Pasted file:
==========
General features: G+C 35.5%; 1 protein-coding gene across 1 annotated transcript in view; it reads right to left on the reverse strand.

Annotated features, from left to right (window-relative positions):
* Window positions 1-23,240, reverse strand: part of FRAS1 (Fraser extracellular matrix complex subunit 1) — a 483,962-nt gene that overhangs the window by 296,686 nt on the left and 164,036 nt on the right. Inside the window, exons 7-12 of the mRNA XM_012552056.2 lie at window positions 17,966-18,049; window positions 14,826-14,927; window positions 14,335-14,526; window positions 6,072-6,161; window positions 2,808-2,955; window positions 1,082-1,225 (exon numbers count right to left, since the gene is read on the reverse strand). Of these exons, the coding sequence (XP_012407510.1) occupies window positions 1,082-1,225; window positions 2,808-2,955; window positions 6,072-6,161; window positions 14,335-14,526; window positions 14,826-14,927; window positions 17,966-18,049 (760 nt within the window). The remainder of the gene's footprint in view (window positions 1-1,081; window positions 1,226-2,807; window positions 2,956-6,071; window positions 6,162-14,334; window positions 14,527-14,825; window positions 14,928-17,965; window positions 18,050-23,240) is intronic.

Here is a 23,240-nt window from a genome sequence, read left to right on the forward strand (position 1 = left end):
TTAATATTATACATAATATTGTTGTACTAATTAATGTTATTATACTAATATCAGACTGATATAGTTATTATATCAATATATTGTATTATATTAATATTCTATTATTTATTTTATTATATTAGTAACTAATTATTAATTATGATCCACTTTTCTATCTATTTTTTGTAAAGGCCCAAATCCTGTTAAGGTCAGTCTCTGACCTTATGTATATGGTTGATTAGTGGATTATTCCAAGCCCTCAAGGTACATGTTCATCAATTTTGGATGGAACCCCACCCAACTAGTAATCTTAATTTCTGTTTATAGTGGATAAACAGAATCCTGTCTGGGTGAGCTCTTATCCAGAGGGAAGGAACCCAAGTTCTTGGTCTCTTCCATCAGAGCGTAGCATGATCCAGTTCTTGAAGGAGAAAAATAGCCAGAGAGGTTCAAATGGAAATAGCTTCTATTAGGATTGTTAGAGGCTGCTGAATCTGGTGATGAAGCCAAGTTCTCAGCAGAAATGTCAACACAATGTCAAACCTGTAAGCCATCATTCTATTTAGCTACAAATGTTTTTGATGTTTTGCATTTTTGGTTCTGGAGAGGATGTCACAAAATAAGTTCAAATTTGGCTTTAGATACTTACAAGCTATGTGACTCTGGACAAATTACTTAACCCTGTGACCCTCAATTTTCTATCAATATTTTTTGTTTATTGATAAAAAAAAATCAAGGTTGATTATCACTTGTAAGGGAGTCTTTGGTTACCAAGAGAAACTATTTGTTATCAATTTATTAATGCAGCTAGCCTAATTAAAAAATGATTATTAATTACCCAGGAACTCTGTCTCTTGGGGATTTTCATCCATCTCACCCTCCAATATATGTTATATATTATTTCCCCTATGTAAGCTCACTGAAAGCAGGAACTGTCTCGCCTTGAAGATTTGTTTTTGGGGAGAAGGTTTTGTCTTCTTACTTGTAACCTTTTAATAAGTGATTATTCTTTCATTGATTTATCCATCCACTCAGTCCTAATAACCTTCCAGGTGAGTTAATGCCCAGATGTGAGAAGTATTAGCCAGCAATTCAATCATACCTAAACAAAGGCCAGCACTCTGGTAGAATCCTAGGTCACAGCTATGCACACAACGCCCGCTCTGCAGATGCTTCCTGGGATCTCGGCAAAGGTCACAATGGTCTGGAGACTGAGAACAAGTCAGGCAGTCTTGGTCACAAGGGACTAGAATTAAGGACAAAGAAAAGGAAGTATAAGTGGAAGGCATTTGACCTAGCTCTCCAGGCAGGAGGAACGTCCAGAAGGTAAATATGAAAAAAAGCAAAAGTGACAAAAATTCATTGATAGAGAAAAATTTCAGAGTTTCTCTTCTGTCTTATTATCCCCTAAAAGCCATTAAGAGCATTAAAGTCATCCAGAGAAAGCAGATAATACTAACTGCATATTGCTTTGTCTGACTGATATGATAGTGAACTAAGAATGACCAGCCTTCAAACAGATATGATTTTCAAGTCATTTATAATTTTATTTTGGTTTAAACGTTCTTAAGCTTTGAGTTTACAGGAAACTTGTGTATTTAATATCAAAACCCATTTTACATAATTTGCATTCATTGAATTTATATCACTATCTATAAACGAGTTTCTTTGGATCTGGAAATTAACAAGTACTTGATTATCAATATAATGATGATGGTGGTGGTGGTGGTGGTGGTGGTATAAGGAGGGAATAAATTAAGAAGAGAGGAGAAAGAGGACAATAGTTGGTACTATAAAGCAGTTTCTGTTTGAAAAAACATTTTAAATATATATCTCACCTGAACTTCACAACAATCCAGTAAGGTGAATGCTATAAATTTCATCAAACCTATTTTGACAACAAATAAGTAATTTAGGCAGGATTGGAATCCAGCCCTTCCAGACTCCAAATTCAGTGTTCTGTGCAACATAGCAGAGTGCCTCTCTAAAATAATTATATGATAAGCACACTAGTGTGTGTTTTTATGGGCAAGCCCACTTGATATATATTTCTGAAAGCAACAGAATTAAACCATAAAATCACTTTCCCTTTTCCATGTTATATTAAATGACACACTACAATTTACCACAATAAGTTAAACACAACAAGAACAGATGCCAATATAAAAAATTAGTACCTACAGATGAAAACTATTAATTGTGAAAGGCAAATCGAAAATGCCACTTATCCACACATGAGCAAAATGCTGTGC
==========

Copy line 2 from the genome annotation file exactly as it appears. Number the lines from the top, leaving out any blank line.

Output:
Annotated features, from left to right (window-relative positions):